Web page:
5. Practice gratitude

Bring your emotions into balance by looking at the positive moments in your day. Don’t give the latest update on the news the power to ruin your entire day. Try and counterbalance all the negative news by identifying three positive emotions or situations for each negative one you feel. There’s plenty to be grateful for – whether it’s as simple as Cape Town rain (or a Highveld thunderstorm), the turning of the seasons, or the sound of birds outside. Take time to reconnect with what you have, rather than tuning in to what you don’t.

In Conclusion

Emotions are just that: emotions. They exist, and they’re part of us. Embrace them, and learn to manage them. Don’t repress or ignore them. Rather, use these five ways to manage your negative emotions, to acknowledge them, and to take in the lessons they have to teach you. Unprocessed emotions are silent carriers of disease and psychological illness, so find ways to express and process your emotions in healthy but effective ways.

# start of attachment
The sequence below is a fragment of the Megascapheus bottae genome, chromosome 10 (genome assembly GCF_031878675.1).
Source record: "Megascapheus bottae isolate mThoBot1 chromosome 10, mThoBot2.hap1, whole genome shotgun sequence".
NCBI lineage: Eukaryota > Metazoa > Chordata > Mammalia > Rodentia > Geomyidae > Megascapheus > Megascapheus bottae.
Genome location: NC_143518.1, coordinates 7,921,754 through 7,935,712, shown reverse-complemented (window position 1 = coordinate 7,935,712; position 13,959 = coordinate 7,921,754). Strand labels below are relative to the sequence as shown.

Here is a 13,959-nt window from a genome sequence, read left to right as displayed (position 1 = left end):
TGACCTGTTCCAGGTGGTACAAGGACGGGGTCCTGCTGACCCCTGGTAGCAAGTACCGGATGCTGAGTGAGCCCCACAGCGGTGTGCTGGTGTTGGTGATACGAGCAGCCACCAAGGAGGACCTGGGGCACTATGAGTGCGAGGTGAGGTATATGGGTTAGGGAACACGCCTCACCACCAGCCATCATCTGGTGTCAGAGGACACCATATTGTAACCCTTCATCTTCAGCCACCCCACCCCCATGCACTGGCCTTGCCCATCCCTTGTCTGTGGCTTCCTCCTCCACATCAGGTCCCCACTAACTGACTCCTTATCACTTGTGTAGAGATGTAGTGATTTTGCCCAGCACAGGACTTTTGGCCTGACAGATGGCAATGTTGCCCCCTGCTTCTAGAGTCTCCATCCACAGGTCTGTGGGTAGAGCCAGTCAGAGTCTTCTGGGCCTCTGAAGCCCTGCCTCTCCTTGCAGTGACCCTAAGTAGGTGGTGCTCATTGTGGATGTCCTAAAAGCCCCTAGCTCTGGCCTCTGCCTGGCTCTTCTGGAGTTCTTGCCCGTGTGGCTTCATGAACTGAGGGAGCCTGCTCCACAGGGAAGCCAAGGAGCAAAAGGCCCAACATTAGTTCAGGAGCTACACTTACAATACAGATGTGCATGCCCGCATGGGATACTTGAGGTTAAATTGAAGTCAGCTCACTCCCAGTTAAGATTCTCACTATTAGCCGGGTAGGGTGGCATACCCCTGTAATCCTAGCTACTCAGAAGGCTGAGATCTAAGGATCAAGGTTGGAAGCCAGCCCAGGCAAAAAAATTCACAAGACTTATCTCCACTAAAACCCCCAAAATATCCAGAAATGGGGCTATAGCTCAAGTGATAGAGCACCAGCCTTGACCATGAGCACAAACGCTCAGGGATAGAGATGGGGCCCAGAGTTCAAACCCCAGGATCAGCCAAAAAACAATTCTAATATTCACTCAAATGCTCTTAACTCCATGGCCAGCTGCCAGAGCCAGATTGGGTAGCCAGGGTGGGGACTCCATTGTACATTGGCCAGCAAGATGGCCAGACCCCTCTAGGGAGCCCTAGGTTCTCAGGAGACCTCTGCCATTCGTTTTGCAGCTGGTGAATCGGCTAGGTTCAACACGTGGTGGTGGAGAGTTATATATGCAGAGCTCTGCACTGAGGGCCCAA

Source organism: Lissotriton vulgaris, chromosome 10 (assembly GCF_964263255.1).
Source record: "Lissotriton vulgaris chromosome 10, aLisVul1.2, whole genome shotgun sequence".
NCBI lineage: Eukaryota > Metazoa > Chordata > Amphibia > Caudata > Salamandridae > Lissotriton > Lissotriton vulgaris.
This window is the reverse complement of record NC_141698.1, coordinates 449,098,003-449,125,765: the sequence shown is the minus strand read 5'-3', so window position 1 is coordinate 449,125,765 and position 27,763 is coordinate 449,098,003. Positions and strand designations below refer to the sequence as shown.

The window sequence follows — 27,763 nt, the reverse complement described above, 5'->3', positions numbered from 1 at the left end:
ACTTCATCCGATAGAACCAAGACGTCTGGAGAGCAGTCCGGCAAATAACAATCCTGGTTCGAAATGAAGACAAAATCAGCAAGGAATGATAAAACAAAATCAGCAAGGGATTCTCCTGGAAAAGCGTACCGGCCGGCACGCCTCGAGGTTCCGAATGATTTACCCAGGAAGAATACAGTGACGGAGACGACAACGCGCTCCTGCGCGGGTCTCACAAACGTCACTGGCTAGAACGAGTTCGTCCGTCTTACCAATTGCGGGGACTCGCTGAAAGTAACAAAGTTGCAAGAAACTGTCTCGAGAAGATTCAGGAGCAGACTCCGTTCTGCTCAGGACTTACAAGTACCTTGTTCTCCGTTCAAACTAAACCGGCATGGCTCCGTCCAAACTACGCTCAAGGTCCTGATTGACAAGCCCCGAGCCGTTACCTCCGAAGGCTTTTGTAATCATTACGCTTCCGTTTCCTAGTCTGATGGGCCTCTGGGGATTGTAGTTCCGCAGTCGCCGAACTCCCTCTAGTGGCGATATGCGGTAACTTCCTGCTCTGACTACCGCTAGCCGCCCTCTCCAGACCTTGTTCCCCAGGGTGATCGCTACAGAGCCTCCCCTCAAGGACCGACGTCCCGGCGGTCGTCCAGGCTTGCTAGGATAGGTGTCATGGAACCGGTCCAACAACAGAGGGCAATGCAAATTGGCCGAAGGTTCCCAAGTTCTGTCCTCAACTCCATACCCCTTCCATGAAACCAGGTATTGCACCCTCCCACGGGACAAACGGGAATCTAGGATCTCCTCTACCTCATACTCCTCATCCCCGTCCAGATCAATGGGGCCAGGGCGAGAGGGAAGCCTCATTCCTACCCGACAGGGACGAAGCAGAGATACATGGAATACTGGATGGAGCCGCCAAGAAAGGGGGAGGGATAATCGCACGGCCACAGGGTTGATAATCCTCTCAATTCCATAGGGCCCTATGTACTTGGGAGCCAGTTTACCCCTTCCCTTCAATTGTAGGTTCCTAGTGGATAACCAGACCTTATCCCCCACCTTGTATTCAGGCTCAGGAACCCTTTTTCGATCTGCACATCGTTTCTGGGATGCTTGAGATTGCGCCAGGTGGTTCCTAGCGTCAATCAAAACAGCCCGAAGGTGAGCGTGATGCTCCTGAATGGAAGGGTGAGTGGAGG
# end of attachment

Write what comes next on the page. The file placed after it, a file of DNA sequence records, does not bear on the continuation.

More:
Our negative emotions aren’t bad. They’re powerful indicators of our fears, shadows, and frustrations, and can help us to know ourselves better.

Be safe. Be vigilant. Be compassionate. Be brave.

Wishing you all luck during this time of national lockdown.

About the Author: Kerstin Jatho

Kerstin is the senior transformational coach and team development facilitator for 4Seeds Consulting. She is also the author of Growing Butterfly Wings, a book on applying positive psychology principles during a lengthy recovery. Her passion is to develop people-centred organisations where people thrive and achieve their potential in the workplace. You can find Kerstin on LinkedIn, Soundcloud, YouTube and Facebook.